The bosom serpent

By Grant Jacobs 05/09/2013

Last night I was reading Alison’s latest post. In response to her blog post a commenter remarked that he was not acquainted with the “bosom-dwelling vipers” that Alison referred to in her piece, and remarked that he thought the bosom must be “a marginal ecological niche.”[1]


The bosom-dwelling vipers phrase is allegorical, from Aesop’s fable, but looking up it’s history I found in the Journal of the Royal Society of Medicine an article titled The bosom serpent. You’ll probably want to download and read the PDF copy – I found mucking around with the single pages a bit clumsy.

In it Bondeson recounts medical science’s (science?) encounters with beasts living within us.

Despite the title, the article is more about snakes—and a variety of other creatures—reported living in patients’ stomachs or intestines rather than emanating from their breasts. (Or, for that matter, sinking their fangs into them.)

The author starts with a Viking legend, moves on to snake-expelling saints (worthy men they must have been) and spends particular time on accounts of frogs living inside patients.

Frogspawn seems to have a particularly strong European history, even the renown Linnaeus—famed for his classification living things[2]—having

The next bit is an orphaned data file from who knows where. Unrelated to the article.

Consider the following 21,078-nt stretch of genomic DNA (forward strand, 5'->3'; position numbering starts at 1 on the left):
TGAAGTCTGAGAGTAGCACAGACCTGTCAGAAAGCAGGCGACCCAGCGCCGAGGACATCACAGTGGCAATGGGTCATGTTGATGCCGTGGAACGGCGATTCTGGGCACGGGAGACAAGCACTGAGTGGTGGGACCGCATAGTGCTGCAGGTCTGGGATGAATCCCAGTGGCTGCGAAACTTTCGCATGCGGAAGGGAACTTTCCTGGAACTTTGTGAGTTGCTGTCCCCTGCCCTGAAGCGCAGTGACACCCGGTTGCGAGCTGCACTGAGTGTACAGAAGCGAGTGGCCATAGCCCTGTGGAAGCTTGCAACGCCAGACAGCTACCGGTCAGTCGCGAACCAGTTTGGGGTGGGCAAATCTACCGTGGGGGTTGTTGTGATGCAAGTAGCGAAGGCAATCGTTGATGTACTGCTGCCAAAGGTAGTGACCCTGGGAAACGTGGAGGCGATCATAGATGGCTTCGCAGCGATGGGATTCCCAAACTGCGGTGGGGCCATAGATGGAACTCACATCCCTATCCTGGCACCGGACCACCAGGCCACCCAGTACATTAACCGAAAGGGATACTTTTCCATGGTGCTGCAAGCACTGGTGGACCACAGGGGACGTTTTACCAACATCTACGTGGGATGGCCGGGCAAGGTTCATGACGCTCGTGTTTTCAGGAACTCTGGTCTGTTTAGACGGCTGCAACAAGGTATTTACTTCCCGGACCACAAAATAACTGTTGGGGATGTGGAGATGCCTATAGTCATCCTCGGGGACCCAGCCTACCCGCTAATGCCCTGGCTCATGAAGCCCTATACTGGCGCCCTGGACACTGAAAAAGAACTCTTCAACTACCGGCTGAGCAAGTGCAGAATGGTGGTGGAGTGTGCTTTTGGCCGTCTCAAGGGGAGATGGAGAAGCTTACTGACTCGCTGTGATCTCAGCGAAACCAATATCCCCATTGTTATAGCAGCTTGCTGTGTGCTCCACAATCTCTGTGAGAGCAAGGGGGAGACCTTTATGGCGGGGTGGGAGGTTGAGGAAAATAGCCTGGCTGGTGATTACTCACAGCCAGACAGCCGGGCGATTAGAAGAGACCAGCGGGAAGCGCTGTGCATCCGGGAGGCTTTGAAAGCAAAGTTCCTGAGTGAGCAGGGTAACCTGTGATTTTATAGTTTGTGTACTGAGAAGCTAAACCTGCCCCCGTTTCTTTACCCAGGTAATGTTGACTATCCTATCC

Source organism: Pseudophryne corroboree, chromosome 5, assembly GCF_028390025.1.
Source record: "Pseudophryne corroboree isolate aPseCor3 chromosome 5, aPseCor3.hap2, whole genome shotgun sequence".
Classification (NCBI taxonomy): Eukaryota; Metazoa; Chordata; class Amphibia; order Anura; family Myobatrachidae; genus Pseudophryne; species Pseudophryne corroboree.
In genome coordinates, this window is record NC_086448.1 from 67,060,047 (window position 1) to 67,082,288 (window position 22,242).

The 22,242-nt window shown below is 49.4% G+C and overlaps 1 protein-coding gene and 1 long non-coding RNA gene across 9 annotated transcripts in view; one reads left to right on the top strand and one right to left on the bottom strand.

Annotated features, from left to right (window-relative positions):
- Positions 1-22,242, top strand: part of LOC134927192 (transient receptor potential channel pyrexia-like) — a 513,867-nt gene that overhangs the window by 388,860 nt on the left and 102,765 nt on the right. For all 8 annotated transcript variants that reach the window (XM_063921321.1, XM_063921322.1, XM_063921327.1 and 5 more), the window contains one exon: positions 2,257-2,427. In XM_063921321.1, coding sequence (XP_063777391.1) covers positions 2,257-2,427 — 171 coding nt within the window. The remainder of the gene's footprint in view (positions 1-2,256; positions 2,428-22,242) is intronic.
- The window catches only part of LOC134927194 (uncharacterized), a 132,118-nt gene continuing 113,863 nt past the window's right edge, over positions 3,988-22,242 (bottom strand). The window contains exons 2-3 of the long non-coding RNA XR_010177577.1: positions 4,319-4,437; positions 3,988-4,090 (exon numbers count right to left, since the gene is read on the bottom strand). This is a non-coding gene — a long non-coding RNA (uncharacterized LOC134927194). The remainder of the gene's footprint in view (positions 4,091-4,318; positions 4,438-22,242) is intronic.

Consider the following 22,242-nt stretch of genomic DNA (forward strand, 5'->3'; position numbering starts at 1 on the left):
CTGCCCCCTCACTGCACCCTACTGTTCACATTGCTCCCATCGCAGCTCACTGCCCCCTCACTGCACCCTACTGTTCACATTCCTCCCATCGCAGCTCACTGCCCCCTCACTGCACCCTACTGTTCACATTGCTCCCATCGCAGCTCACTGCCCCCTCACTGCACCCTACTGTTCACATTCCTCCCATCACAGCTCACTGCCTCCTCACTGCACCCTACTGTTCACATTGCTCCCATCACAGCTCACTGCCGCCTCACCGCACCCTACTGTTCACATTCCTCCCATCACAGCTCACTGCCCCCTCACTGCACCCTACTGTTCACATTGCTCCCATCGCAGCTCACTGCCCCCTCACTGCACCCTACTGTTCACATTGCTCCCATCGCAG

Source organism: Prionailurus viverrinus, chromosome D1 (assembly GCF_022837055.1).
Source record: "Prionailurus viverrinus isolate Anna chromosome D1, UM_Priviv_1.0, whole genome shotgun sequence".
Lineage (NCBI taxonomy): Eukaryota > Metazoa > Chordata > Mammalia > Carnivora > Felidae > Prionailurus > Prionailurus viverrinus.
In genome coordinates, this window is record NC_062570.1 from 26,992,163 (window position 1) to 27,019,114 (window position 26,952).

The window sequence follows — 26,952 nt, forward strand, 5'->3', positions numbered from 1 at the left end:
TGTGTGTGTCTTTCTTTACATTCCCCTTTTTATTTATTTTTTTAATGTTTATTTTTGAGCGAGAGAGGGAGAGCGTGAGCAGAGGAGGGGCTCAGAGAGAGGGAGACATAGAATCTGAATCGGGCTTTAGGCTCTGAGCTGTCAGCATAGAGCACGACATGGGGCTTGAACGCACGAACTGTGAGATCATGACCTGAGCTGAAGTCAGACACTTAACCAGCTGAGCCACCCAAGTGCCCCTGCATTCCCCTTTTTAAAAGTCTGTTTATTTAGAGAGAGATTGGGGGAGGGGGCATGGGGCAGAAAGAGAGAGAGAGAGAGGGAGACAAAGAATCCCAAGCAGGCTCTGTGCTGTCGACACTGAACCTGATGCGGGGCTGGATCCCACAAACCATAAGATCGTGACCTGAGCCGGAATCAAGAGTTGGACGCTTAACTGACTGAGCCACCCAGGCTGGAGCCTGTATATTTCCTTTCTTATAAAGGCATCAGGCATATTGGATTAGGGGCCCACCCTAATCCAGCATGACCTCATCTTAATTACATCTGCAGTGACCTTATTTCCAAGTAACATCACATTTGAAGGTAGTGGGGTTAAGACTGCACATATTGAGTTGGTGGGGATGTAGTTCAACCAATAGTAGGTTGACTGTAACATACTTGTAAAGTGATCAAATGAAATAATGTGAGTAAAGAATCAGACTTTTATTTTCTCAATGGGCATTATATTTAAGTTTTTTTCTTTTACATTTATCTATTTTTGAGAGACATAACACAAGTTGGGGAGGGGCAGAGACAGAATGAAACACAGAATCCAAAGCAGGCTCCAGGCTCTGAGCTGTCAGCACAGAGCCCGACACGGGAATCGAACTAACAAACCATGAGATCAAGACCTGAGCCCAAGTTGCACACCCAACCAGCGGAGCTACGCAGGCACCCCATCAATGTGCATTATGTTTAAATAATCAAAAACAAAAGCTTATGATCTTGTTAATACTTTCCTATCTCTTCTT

stated as a fact that frogspawn, left floating in the brooks and streams by the adult frogs, was a serious threat to the health of the Laplanders: if they drank this polluted water, the spawn adhered to the membranes of the stomach, which hereafter ‘formed the nest, or rather the pond, for these dreadful animals, which tear and torture the poor patient’

Medical history is full of these curiosities, of course, and they’re great reading.

A worthy example is that of the serving-girl of the parson of Dunfermline, whose doctor had given her a strong dose of calomel for stomach pain and constipation. This medicine had the desired effect, but she was greatly frightened by passing also a small lizard, which leaped out of the chamberpot and darted in under the drawers. When she pulled the animal out with a poker and flung it on the fire, it expired with a shrill squeak.

The most recent of these accounts is, at the time his piece was written, apparently from 1987[3] and seem to appear from time to time in modern-day newspapers. (No doubt of the lower standard tabloid kind.)

Enjoy it, it’s worth a read for the quirky stories. I found it helps to skim past a couple of passages that recite repeated reports of similar events; I feel for casual readers the text could be improved by dropping a few of the more common examples.

The author of article looks to be the same J. Bondeson who wrote a book I reviewed a few years back, Buried Alive. (A fun read, quirky stuff based on researching medical history.) The footnote to the ‘bosom serpent’ article indicates article is in fact is a condensed version of a book chapter, The Bosom Serpent, in Cabinet of Medical Curiosities published by Ithaca (Cornell University Press 1997:26-50) and a review at suggests to me that Buried Alive may have had it’s origins in another chapter from Cabinet of Medical Curiosities.